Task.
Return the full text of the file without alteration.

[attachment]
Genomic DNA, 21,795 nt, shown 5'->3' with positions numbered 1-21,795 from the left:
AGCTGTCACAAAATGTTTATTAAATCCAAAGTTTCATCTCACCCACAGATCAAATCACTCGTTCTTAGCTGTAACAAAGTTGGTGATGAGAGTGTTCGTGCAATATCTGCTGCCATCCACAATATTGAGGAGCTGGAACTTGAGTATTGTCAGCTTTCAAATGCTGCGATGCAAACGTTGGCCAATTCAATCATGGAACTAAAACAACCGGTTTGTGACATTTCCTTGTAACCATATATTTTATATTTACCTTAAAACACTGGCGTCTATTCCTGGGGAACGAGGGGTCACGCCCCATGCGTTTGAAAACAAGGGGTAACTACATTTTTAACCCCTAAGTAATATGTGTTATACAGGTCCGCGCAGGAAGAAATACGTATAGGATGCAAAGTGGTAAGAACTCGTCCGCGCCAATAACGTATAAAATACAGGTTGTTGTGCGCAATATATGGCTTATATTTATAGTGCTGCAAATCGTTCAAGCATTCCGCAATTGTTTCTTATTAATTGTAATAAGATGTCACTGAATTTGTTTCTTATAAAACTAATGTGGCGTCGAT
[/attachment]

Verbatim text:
Genomic DNA, 21,795 nt, shown 5'->3' with positions numbered 1-21,795 from the left:
AGCTGTCACAAAATGTTTATTAAATCCAAAGTTTCATCTCACCCACAGATCAAATCACTCGTTCTTAGCTGTAACAAAGTTGGTGATGAGAGTGTTCGTGCAATATCTGCTGCCATCCACAATATTGAGGAGCTGGAACTTGAGTATTGTCAGCTTTCAAATGCTGCGATGCAAACGTTGGCCAATTCAATCATGGAACTAAAACAACCGGTTTGTGACATTTCCTTGTAACCATATATTTTATATTTACCTTAAAACACTGGCGTCTATTCCTGGGGAACGAGGGGTCACGCCCCATGCGTTTGAAAACAAGGGGTAACTACATTTTTAACCCCTAAGTAATATGTGTTATACAGGTCCGCGCAGGAAGAAATACGTATAGGATGCAAAGTGGTAAGAACTCGTCCGCGCCAATAACGTATAAAATACAGGTTGTTGTGCGCAATATATGGCTTATATTTATAGTGCTGCAAATCGTTCAAGCATTCCGCAATTGTTTCTTATTAATTGTAATAAGATGTCACTGAATTTGTTTCTTATAAAACTAATGTGGCGTCGAT